Upon hearing a city’s or places’ name, we instantly form a mental picture of the area, boiling down all we have heard about it to a distorted, at worst, or an oversimplified, at best, version of what the site is or stands for. Venice is full of overcrowded canals, London is teeming with expensive shops and Paris with romantic spots and lavish restaurants.
Such statements though, even when they scratch the surface of truth, are often as misleading as your image on a bronze mirror; and a place with a history of more than 4,000 years, like Paphos, is no exception. The only way to know such sites is to spend some time there and learn their secrets.
Moreover, since you plan on visiting Paphos shortly and get a glimpse of its wonders, why not learn few of its well-hidden secrets? That way your overall idea of this magical place will be much more profound and knowledgeable.
- The Secret Beach
There is a small, secret beach that only locals know about – and you of course!
It stretches opposite the Coral Bay in Paphos, where a small cove is formed, surrounded by towering rock formations. Secluded and barely visible, this natural wonder is the perfect place to lie down, enjoy your swim in the emerald and crystal-clear waters and finally discover what absolute relaxation is all about.
- Aphrodite’s Strange Birth!
The site known as Petra tou Romiou (the Stone of the Greek) is the legendary birthplace of the goddess of beauty, Aphrodite, and is by far the most visited beach of Paphos, especially by couples. What is not generally known to the public is why Aphrodite was said to appear for the first time through the waves.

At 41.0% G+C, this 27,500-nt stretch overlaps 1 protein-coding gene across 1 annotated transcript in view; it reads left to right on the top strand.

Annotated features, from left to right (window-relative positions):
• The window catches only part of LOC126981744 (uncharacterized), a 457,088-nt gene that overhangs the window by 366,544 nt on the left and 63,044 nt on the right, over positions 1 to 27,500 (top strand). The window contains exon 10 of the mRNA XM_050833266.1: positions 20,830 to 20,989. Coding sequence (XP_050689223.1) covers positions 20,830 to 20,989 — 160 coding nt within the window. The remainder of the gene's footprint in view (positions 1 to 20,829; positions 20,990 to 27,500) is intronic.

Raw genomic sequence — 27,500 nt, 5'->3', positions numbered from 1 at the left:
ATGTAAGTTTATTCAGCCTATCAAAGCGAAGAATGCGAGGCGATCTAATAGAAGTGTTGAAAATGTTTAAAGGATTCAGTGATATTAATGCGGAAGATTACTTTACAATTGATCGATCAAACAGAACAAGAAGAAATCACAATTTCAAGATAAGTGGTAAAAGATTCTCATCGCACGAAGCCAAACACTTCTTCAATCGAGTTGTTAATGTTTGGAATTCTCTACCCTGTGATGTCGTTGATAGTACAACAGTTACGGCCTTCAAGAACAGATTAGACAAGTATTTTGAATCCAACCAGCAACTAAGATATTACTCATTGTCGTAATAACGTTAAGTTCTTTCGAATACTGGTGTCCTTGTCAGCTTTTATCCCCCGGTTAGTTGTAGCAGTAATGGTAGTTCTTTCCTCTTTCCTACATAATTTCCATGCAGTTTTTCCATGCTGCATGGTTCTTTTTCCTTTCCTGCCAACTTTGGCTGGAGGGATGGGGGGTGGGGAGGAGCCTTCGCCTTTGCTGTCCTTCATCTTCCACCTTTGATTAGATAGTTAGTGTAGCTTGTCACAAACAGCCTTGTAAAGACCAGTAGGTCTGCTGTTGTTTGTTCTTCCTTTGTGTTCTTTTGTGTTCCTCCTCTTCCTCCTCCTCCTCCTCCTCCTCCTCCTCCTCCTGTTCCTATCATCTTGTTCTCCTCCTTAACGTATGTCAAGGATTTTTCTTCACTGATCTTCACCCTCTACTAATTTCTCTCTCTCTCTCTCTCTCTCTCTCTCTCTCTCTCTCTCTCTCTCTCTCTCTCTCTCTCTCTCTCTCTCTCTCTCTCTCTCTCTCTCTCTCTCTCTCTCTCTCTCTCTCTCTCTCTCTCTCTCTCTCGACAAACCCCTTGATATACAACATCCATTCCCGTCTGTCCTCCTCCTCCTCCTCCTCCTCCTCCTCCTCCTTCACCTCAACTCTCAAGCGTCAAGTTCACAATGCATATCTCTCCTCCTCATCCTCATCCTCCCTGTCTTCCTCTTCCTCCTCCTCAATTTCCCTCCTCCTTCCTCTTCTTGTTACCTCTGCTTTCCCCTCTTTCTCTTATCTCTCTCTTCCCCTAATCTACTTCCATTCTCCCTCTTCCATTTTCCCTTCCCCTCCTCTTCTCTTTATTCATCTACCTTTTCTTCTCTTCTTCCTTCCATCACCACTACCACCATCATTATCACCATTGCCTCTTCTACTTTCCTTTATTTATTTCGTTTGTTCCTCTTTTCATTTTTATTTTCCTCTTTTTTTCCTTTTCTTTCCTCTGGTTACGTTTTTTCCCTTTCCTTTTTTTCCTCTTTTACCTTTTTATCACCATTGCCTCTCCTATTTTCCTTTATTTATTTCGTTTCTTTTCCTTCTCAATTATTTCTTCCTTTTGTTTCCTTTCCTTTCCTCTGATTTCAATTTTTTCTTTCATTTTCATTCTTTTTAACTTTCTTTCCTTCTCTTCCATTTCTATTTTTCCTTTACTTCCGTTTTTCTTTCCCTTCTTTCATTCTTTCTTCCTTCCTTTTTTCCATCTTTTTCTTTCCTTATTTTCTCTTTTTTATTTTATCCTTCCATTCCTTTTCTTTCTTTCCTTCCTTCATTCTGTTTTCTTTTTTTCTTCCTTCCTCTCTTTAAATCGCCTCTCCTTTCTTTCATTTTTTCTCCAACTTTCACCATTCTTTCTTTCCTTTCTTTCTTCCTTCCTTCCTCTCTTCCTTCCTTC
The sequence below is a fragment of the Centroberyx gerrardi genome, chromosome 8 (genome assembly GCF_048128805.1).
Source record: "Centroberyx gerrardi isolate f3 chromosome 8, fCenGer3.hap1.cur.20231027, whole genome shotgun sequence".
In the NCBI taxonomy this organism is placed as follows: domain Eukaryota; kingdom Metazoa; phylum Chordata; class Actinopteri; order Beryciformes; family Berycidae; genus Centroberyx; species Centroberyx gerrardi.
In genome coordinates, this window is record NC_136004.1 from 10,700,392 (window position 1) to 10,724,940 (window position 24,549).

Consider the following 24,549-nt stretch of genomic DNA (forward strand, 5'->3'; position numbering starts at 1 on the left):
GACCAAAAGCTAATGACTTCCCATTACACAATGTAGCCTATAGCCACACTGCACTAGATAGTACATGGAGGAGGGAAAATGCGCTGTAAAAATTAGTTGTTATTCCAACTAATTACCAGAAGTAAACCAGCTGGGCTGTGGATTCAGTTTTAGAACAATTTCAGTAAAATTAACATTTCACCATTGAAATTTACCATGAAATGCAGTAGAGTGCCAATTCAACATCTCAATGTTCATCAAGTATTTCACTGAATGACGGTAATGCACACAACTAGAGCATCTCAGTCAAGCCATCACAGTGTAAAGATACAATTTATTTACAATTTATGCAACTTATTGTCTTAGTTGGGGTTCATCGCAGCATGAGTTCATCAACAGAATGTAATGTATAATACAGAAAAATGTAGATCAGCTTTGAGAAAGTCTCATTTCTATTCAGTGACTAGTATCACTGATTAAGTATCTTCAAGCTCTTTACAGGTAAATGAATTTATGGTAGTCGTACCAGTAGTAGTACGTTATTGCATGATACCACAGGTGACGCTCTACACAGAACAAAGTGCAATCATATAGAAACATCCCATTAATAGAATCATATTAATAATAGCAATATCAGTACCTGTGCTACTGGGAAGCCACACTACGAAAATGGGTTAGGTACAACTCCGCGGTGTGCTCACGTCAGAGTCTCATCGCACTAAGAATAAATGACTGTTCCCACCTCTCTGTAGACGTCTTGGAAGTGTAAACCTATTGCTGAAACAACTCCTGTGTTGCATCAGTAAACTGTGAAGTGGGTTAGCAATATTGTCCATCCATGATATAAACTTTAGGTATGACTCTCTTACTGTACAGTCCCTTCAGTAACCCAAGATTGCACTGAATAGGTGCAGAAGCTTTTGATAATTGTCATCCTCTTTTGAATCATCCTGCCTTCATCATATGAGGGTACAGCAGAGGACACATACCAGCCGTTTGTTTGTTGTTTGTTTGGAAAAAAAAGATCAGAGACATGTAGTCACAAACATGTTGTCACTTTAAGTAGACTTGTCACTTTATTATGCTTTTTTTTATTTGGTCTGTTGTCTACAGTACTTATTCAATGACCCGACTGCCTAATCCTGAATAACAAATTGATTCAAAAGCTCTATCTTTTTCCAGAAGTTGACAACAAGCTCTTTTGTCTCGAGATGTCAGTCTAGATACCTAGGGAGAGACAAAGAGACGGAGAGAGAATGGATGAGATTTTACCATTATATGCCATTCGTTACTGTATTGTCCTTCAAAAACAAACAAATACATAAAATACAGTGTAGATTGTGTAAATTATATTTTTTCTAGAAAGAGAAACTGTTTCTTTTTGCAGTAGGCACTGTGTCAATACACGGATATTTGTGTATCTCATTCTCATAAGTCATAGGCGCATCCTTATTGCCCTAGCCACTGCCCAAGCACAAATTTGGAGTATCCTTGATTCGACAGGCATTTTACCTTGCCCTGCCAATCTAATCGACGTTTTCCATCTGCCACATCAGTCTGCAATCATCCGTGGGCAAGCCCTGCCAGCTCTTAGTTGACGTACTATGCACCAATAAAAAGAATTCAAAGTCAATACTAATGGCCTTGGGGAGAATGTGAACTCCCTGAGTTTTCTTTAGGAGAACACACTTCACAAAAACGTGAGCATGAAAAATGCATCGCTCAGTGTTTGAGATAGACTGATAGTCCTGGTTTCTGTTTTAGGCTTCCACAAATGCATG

According to the ancient Greek mythology, Earth and Sky (Gaia and Uranus) were the first divine couple. However, Uranus was afraid that one of his children might try to usurp his throne, so he kept all his offspring imprisoned deep in Gaia’s soil. The younger one though, the mighty Saturn (or Cronos), conspired with his mother to dethrone the tyrant. He forged a sword, and when Uranus hugged the Gaia to make love to her, Saturn castrated him!
Ever since Uranus remains as far away from the earth’s surface as possible! As for his wound, the severed flesh dropped into the sea, giving birth to a deity of unparalleled feminine beauty. She was named Aphrodite, which means “She who surface through the sea froth.”
If nothing else, those ancients had a wild imagination, hadn’t they?
- Saint “Paul’s” Pillar
According to the legend told by the Eastern Orthodox Church, St. Paul visited Paphos in 45 AD, in his first missionary journey, trying to convert the people of Paphos into Christians, and was tied to a pillar and given 39 lashes 5 times over. The same story claims this pillar still stands in the Ayia Kyriaki Chrysopolitissa Church.
While the Pillar of Saint Paul is considered sacred by many, the fact is that there is more fiction into this tale than history: according to our sole reliable source of Paul’s first missionary journey, the Acts of the Apostles, Paul did visit the island and succeeded in converting several people, but was not tied into a pole nor bitten during his stay in Paphos. While he was tortured and bidden many times because of his preaching, this never happened in Paphos. The famed legend was concocted several centuries later, during the Middle Ages.
Fascinated by these small secrets? There are plenty more out there! Join now our Paphos Segway tour and learn and see all there is to know and see in this place of wonders!